The Bush phenomenon is as interesting as any. His popularity in Texas is built in part on issues that Clinton seemed to have a patent on. His education reforms are tough enough for conservatives and successful enough for everybody else. His shifting of state education spending actually moved money to poorer school districts—and was opposed by many in his own party even as it won support from Democrats. His emphasis on “inclusion” led him to oppose California’s Proposition 187, which wiped out key government benefits to illegal immigrants, and also led him to learn passable Spanish.
Then there is Bush’s embrace of “compassionate conservatism,” a term that began appearing in the Republican lexicon a couple of years ago. Many Republicans are understandably wary of the phrase: It seems like a capitulation to criticism of conservatism. “I have ordered my staff to never—ever—utter the words ‘compassionate conservative,’ ” former vice president Dan Quayle said in a recent letter to financial supporters. “This silly and insulting term was created by liberal Republicans and is nothing more than code for surrendering our values and principles.”
In fact, the term was created by and for conservative Republicans. The compassionate conservative believes that social problems are best solved by strengthening programs run by churches and community groups, rather than through government intervention. Republican consultant Alex Castellanos sees compassionate conservatism as defining “a more decentralized, modern, dynamic” approach to the country’s social ills and a declaration by conservatives that “we actually believe we can help more people.”
But never mind. Quayle is right to see that by admitting the need for an adjective, conservatives are bowing to a long-standing perception that they are indifferent to the plight of the have-nots. Here, too, they are learning from Clinton. “Clinton has shown an ability to evince some compassion and Republicans haven’t been able to,” says Spitzer. “We’re willing to overlook Clinton’s warts because he seems to care—and he’s co-opted Republican issues, so he’s not a commie pinko.”
One thing that prevented governor-style, something-for-everyone politics from being played in Washington was the federal deficit. For more than a decade, the dreams of every legislator, left, right and center, were hemmed in by the need to reduce the red ink.”
But suddenly the deficit went away and a surplus arrived. Now there are signs that Republican members of Congress want to play the governor’s game, meaning they’ll play to a broader, less ideological audience. If Clinton is trying to beat the Republicans by reserving much of the budget surplus money for Social Security, the Republicans will try to go him one better and insist—as Rep. Bill Archer (R-Tex.) did recently—that their way of saving Social Security is more secure than his.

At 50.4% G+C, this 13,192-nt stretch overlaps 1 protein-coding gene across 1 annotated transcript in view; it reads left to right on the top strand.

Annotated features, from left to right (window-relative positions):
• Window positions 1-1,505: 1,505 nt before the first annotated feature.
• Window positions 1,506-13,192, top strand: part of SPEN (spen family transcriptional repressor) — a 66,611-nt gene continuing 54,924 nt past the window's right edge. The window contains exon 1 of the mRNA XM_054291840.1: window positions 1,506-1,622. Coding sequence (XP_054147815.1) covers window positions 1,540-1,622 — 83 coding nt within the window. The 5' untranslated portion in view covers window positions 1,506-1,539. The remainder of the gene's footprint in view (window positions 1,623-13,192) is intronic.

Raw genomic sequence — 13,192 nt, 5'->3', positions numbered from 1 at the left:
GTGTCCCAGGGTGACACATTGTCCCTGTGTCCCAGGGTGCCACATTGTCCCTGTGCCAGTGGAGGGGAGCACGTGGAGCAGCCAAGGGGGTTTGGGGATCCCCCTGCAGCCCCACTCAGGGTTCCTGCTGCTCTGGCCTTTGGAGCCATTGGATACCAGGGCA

If Clinton wants to make education an issue, so will Republicans. Thus did Sen. Pete V. Domenici (R-N.M.) propose spending even more on education than Clinton did. “We’re going to put some real money where our rhetoric has been,” he said.
The late political writer Samuel Lubell argued that the United States rarely has a two-party system. It has a one-and-a-half-party system, a “sun” party whose light dominates the landscape and a “moon” party that either reflects off or reacts to the sun party. In the 1980s, political conservatism in the Republican party was the sun. Democrats and liberals spent more than a decade responding. The result was Clinton’s formula, much as the British Labor Party’s response to Thatcherism was Tony Blair’s “Third Way.”
The Republicans’ government-is-the-problem view isn’t the sun anymore. At the moment, it’s been supplanted by a moderate progressivism that accepts government’s necessary role. But that does not mean that Democrats have translated this philosophical transformation into partisan dominance. Judging by the vote count in recent elections, there is no dominant political party now. The strength both Bush and Dole show in the polls against Vice President Gore suggests that Republicans still have the capacity to shape the political debate in 2000 to their liking.
But by fits and starts, Republicans are realizing that if they are to do this, they will have to respond to the problems Clinton brought to the fore—education, social insurance, health care reform and child care—and to the public’s embrace of his idea that it takes a moderate but active government to solve them. Racicot, for one, is not at all bothered that Republicans are responding to changed circumstances. “There is a leavening process, a consensus building process that occurs,” he says. “What’s happening here is that the people in policy-making positions have responded to the issues that are important to the American people.”
Whether George W. Bush is all his supporters say he is—and whether he can bridge the Republican divide on such issues as abortion—will be tested over the next year and a half. The rethinking in the Republican Party is not as far along as Democratic rethinking was in 1992. And there will be much Republican resistance to accommodating the American majority’s desire for a governing party that does not view government as “dumb.”
But if bringing about that accommodation is Bush’s essential mission, there is much he could learn from the man in the White House. “I believe that just as Bill Clinton was a New Democrat, this year there’s going to be a New Republican,” says Castellanos.
Because of Bush’s “ability to reach across the spectrum,” Castellanos says, “he is as significant to Republicans as Bill Clinton was to Democrats.” You could say that’s a funny kind of compliment coming from a Republican. But it’s a compliment nonetheless.
E.J. Dionne is a Washington Post columnist and a senior fellow at the Brookings Institution.